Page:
Can Stem Cell studies help treat Chronic Obstructive Pulmonary Disease (COPD)?
COPD clinical studies are being evaluated to determine stem cells’ role in improving COPD complications to perhaps help patients who do not respond to conventional drug treatment.
If you would like more information regarding stem cell COPD therapy at Next Generation Stem Cell, please call
Frequently asked Stem Cell COPD questions
What is COPD?
Chronic Obstructive Pulmonary (lung) Disease is a group of conditions in which the lungs are not able to completely expel air. The result is shortness of breath, fatigue and the feeling that one is unable to take a deep breath. Some of the conditions associated with COPD are chronic bronchitis, emphysema, bronchiectasis and others. Patients with some of the more severe cases need supplemental oxygen in order to breathe comfortably and to maintain a normal blood oxygen level.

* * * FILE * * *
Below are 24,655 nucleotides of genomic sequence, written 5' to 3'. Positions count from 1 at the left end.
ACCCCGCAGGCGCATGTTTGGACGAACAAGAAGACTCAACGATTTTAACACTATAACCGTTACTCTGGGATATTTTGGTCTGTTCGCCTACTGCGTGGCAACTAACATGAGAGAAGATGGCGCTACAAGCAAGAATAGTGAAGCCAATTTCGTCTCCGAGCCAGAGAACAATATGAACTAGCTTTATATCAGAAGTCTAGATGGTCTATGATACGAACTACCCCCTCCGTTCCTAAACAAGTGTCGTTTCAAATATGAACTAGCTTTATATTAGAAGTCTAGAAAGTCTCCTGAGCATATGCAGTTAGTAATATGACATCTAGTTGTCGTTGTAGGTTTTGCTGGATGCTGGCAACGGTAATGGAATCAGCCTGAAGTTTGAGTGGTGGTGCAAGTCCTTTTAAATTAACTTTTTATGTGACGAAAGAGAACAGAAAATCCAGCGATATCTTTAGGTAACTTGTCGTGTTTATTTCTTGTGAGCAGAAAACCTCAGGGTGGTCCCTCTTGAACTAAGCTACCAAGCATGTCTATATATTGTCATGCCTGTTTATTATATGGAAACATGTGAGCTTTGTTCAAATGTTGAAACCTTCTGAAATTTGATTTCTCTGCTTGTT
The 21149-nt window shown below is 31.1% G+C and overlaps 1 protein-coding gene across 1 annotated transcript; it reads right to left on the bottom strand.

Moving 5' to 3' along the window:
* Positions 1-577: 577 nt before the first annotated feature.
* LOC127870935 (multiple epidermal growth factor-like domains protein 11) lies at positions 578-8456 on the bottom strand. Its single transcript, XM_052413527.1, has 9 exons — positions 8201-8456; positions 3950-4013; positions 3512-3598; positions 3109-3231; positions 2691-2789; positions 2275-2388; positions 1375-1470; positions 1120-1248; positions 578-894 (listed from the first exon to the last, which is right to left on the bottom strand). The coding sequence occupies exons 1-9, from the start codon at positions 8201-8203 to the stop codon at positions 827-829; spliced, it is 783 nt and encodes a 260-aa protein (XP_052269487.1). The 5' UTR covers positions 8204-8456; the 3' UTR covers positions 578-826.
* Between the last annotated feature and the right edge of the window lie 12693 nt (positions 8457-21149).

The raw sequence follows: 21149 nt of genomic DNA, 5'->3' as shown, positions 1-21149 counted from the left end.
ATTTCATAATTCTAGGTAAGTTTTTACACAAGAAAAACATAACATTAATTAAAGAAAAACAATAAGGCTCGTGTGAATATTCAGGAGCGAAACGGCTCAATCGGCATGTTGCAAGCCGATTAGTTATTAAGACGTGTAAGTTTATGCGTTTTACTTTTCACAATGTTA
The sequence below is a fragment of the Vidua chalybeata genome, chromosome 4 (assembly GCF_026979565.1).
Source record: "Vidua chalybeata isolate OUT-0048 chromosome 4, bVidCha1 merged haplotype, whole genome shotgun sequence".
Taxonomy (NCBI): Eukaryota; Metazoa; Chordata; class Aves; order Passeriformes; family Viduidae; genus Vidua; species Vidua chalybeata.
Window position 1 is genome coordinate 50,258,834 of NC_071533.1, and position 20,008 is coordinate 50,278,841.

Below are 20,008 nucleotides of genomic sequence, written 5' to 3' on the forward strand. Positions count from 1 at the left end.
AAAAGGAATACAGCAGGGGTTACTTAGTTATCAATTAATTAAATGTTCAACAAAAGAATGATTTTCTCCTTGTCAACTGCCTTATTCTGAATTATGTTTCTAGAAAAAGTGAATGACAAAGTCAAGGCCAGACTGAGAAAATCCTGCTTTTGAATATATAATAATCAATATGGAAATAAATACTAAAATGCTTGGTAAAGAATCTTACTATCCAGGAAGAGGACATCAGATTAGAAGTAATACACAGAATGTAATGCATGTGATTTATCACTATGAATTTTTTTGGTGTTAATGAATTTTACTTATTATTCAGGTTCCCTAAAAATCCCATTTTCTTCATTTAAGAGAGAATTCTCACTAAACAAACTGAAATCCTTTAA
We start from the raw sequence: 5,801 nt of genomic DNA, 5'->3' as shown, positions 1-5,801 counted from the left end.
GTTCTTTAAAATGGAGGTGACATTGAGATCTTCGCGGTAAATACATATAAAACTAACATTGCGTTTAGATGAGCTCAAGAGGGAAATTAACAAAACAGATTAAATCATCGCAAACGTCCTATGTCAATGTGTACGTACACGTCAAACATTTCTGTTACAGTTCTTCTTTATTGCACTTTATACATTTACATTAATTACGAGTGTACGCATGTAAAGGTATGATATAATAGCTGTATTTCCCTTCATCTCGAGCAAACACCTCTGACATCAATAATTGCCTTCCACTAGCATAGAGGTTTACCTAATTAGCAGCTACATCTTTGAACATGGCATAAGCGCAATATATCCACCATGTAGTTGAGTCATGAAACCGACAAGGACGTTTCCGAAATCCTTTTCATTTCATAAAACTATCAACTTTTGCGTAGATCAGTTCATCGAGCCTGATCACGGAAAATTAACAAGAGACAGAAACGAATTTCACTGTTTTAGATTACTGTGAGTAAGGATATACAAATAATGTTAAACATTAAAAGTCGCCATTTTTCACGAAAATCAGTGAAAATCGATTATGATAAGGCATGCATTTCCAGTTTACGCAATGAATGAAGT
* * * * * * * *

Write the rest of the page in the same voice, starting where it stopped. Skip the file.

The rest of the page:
How could stem cells help in COPD?
Next Generation Stem Cell is currently researching adipose stem therapy as it relates to the complications of COPD. Findings suggest that there is a possibility that the stem cells harvested from the patient themselves have the potential to replace damaged lung tissue cells. Not only can new cells be created, but there is potential to suppress the immune system’s response of engulfing and digesting the dying cells of the lungs. This can bring hope to so many patients with these debilitating and in some cases, degenerative conditions. The following is a list of improvements seen after Stem Cell COPD treatment:
- Reduction of dyspnea (difficult or labored breathing)
- Increased energy
- Increase in the ability to walk alone
- Increase in the ability to perform daily tasks
- Reduction of reliance on supplemental oxygen
- Improvements in sleep patterns
- Enhanced mood
How are stem cells for COPD therapy administered ?
Ways of administering stem cells for COPD include:
- Intravenous in which the stem cells are administered directly into the vein.
- Stem Cell Nebulization in which the stem cells are reduced into a fine mist and are inhaled by the patient and received directly into the lungs.